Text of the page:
A sidesaddle is specially designed for ladies, with both of the rider's legs positioned on the same side of the horse. A set of curved posts on the left side of the saddle hold the rider's legs in position while the upper torso is turned slightly to a fairly normal riding pose. Properly adjusted, a sidesaddle is secure enough that it can be ridden at a gallop and even be used for jumping low obstacles.
In the photo above, the young woman at left is mounted on her side saddle, with her skirt demurely covering her legs and the devices that hold her legs in place. Those projections from the saddle can be glimpsed behind the raised arm of the woman at the right in the picture.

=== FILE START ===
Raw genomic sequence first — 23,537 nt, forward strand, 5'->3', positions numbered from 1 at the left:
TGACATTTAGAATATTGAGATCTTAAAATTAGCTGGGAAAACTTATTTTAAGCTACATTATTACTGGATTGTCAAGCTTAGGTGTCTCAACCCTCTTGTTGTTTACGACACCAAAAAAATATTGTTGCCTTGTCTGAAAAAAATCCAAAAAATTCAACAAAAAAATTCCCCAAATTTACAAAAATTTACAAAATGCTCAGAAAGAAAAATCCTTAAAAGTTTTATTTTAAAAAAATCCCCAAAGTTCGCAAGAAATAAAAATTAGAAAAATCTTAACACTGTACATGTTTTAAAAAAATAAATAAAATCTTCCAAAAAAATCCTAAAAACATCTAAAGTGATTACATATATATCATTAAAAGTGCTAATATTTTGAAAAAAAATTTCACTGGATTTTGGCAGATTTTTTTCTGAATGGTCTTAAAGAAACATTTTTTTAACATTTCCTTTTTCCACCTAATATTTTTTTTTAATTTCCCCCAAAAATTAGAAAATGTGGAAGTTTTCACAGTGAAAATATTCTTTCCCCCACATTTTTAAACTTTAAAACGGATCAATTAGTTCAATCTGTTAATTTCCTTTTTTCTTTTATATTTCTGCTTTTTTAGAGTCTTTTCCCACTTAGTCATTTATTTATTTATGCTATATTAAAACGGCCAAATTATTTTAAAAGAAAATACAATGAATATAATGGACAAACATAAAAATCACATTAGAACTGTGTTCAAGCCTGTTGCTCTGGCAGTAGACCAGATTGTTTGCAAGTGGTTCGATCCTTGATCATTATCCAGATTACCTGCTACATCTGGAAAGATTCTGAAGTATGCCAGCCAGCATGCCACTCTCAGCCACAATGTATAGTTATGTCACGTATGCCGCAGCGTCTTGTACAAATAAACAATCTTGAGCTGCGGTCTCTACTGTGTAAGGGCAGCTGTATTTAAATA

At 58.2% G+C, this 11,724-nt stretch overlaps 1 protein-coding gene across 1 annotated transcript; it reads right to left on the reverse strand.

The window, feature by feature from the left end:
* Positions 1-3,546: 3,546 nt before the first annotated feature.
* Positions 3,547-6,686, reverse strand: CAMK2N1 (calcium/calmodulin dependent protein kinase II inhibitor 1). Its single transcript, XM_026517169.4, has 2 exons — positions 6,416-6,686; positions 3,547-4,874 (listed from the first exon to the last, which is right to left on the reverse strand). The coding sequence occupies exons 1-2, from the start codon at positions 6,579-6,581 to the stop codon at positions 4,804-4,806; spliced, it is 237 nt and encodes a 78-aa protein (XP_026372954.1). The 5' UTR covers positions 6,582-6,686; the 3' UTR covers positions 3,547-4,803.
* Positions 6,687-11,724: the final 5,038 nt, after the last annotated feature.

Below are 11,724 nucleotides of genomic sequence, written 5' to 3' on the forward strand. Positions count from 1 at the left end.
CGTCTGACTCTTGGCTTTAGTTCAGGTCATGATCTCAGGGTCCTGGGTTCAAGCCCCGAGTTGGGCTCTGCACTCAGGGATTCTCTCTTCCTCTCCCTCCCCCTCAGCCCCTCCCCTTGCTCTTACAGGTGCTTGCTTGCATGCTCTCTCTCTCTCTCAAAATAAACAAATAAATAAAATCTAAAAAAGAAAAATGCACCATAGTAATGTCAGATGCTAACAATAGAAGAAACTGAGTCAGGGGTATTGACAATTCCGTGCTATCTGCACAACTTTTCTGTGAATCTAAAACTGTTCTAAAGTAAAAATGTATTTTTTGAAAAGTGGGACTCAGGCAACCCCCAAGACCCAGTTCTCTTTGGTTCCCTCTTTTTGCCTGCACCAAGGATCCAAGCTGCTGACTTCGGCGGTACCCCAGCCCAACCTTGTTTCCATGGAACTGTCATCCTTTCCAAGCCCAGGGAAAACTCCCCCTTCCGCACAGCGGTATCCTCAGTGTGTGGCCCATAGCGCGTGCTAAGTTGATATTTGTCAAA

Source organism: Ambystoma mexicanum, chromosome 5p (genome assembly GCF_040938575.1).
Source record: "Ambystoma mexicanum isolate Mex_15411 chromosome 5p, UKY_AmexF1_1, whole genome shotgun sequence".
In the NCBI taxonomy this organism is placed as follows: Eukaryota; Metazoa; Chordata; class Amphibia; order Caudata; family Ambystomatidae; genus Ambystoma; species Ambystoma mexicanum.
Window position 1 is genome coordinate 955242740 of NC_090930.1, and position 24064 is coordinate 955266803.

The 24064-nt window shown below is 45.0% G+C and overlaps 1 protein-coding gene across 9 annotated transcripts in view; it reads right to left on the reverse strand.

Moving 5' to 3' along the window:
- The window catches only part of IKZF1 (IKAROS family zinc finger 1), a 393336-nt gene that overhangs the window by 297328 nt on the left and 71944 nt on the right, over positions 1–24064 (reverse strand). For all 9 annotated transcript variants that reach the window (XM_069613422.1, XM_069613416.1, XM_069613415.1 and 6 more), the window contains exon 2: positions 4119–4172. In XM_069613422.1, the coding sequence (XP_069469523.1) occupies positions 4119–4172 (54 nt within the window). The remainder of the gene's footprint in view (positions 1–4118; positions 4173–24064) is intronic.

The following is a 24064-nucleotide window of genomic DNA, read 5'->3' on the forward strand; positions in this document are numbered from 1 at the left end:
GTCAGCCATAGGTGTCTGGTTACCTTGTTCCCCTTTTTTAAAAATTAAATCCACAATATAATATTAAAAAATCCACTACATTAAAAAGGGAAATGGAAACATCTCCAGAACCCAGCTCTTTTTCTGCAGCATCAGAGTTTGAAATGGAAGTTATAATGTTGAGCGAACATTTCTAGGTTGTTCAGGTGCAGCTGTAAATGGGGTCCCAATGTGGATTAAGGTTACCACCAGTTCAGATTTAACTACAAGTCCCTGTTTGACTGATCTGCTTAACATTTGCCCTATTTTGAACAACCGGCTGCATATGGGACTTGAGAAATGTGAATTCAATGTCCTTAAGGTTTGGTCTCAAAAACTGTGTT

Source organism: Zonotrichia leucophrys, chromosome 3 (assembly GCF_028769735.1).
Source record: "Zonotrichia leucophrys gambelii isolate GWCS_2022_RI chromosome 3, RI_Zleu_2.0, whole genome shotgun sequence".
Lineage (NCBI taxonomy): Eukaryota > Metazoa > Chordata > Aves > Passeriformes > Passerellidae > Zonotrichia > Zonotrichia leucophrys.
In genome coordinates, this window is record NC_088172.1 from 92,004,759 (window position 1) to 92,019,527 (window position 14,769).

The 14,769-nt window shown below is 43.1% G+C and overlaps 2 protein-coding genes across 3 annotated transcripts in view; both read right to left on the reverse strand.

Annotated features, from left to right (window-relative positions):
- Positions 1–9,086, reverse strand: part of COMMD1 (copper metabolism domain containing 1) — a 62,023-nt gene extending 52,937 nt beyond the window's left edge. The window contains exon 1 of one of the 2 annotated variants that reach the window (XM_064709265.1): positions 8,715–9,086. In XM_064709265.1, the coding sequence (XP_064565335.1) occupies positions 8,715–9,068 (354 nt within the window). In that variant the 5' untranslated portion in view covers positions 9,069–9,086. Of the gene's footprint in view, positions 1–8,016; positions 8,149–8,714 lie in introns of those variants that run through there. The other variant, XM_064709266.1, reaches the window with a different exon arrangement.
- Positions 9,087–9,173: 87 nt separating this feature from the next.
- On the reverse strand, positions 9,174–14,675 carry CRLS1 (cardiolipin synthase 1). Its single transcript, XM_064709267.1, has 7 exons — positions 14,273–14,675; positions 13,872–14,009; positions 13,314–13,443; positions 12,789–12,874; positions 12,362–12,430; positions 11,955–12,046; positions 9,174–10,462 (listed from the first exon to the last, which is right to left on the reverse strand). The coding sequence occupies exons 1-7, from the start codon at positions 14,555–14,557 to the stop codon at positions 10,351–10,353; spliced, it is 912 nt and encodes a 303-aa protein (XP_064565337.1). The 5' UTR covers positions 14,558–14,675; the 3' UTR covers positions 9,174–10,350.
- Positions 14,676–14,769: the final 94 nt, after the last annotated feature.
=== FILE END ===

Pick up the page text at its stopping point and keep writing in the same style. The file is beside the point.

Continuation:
Photo above by Solomon D. Butcher, 1907. Courtesy of Nebraska State Historical Society, [Digital ID nbhips 13494]
At right, Mrs. Arthur Aldis rides sidesaddle on the horse Parson as they hurdle a low stone wall in a field at Onwentsia Country Club in Lake Forest, Illinois. Photograph taken by a Chicago Daily News photographer in 1905. Courtesy of the Library of Congress.